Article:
Acoustic radiation force impulse imaging is another up-and-coming imaging method for liver disease. Like transient elastography, it uses ultrasound to generate mechanical waves within the liver, but the nature of the waves and the interpretation of the resultant patterns differs. Derek Bardou of CHU Angers in Angers, France, noted that the two technologies have been compared head-to-head in previous studies, with pooled data suggesting that ARFI is less accurate. But transient elastography has a significant drawback -- it doesn't work on obese patients. Bardou pointed out that the previous analyses were all conducted on a per-protocol basis, such that patients for whom the transient elastography attempt failed to yield usable results were excluded. He argued that a more stringent "intent-to-diagnose" analysis would be a better reflection of the utility of the two methods in routine practice. From 2009 to early 2013, he and his colleagues used both methods on a total of 267 patients with chronic, noncancerous liver disease (patients with cirrhotic complications or sepsis were excluded) who also underwent liver biopsies. Areas under the receiver-operating characteristic (AUROC) curves for classifying patients' liver disease stage were calculated for both test types, with biopsy results serving as the reference standard. The researchers found that, on a per-protocol basis, AUROC values with ARFI were indeed lower -- indicating poorer accuracy -- than those seen with transient elastography. In this analysis, Bardou and colleagues excluded 6.7% of patients in whom transient elastography could not be performed. ARFI failed in fewer than 1%. But in the intent-to-diagnosis analysis involving all 267 patients, there was no significant difference in AUROC values for the two methods. Bardou added that whole-liver results with ARFI were more accurate than findings only in the right lobe, the "classical" way to perform ARFI, he explained. RTSWE Versus Transient Elastography Versus Biopsy Another study reported here sought to validate real-time shear wave elastography as an alternative -- not necessarily superior -- to liver biopsy. Giovanna Ferraioli, MD, of Italy's University of Pavia, presented findings from 88 patients with chronic liver disease of varied origin and 33 healthy controls. Patients underwent both RTSWE (using the ElastPQ system) and transient elastography as well as biopsy. The controls had only the noninvasive testing. RTSWE, in this study, involved a fixed "sample box" located a maximum of 70 mm below the Glisson's capsule within the liver. Patients held their breath for 2 to 4 seconds and 10 images were collected, with the median stiffness value in kPa used as the final result. As the name suggests, and unlike transient elastography, RTSWE delivers readings almost immediately. In some studies, it has appeared to be more accurate as well. Both imaging methods showed stiffness values that progressed upward with the degree of fibrosis ascertained with the biopsies. RTSWE yielded somewhat more detail, in that the median values for each patient group stratified according to fibrosis stage (F0/1 to F4) tracked steadily higher. Transient elastography results for patients with F2 fibrosis, on the other hand, were nearly identical to those with F0/1 disease (5.45 versus 5.5 kPa). Ferraioli and colleagues found that, as expected, RTSWE values in the healthy controls were lower than in patients with liver disease (median 3.3 kPa, interquartile range 3.7 to 4.0). Transient elastography readings tended to be higher (median 3.8 kPa, interquartile range 4.5 to 5.0) and overlapped in the controls with those from patients with liver disease (median in F2 patients 5.45, interquartile range 4.3 to 8.0). RTSWE "compares favorably" with transient elastography, Ferraioli concluded.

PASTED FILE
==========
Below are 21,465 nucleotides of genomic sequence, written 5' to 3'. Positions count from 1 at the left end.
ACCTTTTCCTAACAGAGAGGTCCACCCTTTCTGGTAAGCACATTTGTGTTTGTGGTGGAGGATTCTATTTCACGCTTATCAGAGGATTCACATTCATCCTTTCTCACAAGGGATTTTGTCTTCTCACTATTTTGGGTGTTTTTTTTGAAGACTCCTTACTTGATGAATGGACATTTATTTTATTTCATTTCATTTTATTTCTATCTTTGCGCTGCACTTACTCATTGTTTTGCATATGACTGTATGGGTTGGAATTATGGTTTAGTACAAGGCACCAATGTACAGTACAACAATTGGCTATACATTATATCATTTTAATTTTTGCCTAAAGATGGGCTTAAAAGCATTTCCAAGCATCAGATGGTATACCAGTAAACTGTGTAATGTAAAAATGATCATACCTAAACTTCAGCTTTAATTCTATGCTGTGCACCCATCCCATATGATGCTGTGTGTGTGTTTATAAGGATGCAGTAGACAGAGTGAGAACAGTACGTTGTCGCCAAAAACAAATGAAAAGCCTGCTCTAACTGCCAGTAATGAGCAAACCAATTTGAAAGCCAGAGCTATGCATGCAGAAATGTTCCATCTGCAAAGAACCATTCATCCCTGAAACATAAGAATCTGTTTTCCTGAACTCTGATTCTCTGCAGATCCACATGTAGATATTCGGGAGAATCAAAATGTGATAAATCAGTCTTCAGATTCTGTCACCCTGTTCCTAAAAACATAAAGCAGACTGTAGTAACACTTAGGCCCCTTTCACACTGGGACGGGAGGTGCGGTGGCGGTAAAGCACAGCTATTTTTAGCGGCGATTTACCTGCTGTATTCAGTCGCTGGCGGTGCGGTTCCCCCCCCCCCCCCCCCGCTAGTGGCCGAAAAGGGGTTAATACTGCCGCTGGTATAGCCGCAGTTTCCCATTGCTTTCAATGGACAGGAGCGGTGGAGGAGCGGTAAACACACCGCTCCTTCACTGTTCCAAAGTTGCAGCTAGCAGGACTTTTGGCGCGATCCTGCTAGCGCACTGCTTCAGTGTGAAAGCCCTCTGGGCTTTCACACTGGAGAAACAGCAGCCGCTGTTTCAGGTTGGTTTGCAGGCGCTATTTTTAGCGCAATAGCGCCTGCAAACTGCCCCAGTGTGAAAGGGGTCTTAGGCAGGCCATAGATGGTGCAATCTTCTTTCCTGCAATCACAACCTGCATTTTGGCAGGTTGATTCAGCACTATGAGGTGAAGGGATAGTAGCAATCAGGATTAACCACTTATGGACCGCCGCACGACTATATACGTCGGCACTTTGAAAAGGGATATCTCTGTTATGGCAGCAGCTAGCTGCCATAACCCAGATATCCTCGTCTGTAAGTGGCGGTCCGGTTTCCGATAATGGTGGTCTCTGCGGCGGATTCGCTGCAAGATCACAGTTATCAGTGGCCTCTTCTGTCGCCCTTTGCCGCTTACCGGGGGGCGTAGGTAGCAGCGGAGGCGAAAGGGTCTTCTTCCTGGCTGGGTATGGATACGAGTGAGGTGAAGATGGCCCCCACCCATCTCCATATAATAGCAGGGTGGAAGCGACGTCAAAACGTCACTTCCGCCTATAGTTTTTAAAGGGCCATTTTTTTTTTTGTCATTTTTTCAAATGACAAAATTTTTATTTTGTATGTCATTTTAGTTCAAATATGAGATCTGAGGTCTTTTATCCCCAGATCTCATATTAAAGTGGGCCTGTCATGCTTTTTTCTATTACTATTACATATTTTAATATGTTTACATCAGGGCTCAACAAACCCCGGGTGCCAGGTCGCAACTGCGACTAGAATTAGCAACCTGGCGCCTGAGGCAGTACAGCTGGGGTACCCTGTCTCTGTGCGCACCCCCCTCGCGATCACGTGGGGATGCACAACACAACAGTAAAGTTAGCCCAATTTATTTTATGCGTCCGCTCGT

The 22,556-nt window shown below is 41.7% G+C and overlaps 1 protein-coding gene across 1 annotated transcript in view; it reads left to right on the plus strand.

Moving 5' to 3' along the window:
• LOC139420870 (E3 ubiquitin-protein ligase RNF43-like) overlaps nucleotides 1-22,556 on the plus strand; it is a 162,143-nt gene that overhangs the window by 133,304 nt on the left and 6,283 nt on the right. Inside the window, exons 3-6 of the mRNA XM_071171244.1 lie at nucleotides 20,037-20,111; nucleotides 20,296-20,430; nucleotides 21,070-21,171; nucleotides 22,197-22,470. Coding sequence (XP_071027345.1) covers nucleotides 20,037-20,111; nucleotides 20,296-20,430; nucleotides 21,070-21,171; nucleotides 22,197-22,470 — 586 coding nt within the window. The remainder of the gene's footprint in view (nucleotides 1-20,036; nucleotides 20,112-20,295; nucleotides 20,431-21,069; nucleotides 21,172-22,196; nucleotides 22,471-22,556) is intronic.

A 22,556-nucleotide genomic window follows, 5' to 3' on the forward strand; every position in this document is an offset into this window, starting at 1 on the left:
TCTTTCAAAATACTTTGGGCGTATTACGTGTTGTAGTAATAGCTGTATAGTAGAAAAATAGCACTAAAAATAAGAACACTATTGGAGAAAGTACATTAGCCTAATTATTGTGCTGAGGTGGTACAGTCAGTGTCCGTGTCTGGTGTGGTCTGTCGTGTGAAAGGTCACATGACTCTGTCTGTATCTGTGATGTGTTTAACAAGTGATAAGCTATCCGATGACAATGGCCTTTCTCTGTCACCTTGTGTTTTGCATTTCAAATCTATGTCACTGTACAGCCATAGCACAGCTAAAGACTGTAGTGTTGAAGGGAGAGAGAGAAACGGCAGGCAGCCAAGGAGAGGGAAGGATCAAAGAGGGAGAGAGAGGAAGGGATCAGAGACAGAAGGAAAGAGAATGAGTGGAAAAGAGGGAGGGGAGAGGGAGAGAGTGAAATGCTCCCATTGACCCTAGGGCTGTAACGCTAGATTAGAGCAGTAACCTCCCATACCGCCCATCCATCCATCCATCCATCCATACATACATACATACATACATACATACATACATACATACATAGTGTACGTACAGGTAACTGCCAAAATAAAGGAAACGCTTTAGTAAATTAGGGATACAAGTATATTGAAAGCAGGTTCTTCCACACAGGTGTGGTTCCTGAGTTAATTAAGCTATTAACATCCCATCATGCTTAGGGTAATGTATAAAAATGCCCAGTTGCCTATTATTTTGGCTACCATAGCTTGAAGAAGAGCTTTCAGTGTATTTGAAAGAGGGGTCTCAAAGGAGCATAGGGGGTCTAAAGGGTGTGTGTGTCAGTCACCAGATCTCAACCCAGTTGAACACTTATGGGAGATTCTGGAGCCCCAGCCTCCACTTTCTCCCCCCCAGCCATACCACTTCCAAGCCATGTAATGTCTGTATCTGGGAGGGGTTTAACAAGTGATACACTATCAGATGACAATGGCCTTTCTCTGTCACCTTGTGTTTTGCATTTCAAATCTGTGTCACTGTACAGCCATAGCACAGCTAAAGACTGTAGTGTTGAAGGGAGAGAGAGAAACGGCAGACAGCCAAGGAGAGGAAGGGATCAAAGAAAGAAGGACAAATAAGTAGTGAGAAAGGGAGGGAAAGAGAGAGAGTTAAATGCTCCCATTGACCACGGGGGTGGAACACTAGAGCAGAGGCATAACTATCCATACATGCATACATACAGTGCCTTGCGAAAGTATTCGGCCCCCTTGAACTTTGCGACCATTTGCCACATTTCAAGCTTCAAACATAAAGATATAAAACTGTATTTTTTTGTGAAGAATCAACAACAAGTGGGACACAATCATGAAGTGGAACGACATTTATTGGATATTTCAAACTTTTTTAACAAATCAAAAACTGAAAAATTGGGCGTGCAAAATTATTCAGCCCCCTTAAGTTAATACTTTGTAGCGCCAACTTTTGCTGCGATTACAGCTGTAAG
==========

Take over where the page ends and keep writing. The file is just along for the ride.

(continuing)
MR Elastography Versus Biopsy

Use of MRI equipment to analyze liver stiffness is an even newer approach. It, too, can be used to generate vibrations that propagate through the liver. Rocio Gallego-Duran, also of the Hospital Universio de Valme, reported on a validation study in which artificial neural networks were used to generate elastography values from MRI scans. Her study involved 63 patients with biopsy-confirmed non-alcoholic fatty liver disease, including 32 with non-alcoholic steatohepatitis (NASH) and 25 with significant fibrosis. The first 22 of these patients were used as a "training cohort" for fine-tuning the software settings to match biopsy results as closely as possible. The resulting model was then tested in the remaining 41 patients, serving as a validation cohort. For diagnosing NASH, the model showed sensitivity of 77% and specificity of 90%, Gallego-Duran reported. Positive and negative predictive values were 89% and 79%, respectively. The model was not quite as good at diagnosing fibrosis. With the best-performing cutoff values, sensitivity was 87% but specificity was only 63%. As a result, the positive predictive value was just 59%, although the negative predictive value was a respectable 89%. Gallego-Duran told attendees that the MRI-based technique holds some potential advantages over the ultrasound-based methods. Because it produces high-resolution images of the entire liver, it may provide a fuller picture of liver disease and can also reveal other types of liver injury. Patients' body fat also is not an issue for image quality, as it is for transient elastography, she said.

None of the studies had commercial funding.
All of the presenters declared that they had no relevant financial interests.

Primary source: European Association for the Study of the Liver Source reference: Macias J, et al "Performance of liver stiffness compared with liver biopsy to predict survival and decompensations of cirrhosis among HIV/HCV-coinfected patients" EASL 2013; Abstract 20.
Additional source: European Association for the Study of the Liver Source reference: Bardou D, et al "First intention-to-diagnose comparison of ARFI and Fibroscan in chronic liver diseases" EASL2013; Abstract 15. Additional source: European Association for the Study of the Liver Source reference: Ferraioli G, et al "Performance of ELASTPQ® shear wave elastography technique for assessing fibrosis in chronic viral hepatitis" EASL 2013; Abstract 16.